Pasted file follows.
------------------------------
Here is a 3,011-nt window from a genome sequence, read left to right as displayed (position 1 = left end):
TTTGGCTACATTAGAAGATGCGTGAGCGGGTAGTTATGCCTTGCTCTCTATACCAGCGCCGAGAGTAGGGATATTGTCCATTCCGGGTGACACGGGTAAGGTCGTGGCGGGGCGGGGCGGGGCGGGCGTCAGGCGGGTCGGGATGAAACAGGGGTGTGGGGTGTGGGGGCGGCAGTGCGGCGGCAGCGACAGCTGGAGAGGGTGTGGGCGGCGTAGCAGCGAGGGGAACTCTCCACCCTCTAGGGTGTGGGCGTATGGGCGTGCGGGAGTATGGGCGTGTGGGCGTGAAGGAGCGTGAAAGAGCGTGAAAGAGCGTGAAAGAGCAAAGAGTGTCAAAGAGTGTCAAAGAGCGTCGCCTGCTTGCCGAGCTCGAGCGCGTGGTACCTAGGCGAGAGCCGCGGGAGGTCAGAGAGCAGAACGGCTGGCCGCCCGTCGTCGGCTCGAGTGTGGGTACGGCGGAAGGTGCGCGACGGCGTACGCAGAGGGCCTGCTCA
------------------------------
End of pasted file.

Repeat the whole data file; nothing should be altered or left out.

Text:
Here is a 3,011-nt window from a genome sequence, read left to right as displayed (position 1 = left end):
TTTGGCTACATTAGAAGATGCGTGAGCGGGTAGTTATGCCTTGCTCTCTATACCAGCGCCGAGAGTAGGGATATTGTCCATTCCGGGTGACACGGGTAAGGTCGTGGCGGGGCGGGGCGGGGCGGGCGTCAGGCGGGTCGGGATGAAACAGGGGTGTGGGGTGTGGGGGCGGCAGTGCGGCGGCAGCGACAGCTGGAGAGGGTGTGGGCGGCGTAGCAGCGAGGGGAACTCTCCACCCTCTAGGGTGTGGGCGTATGGGCGTGCGGGAGTATGGGCGTGTGGGCGTGAAGGAGCGTGAAAGAGCGTGAAAGAGCGTGAAAGAGCAAAGAGTGTCAAAGAGTGTCAAAGAGCGTCGCCTGCTTGCCGAGCTCGAGCGCGTGGTACCTAGGCGAGAGCCGCGGGAGGTCAGAGAGCAGAACGGCTGGCCGCCCGTCGTCGGCTCGAGTGTGGGTACGGCGGAAGGTGCGCGACGGCGTACGCAGAGGGCCTGCTCA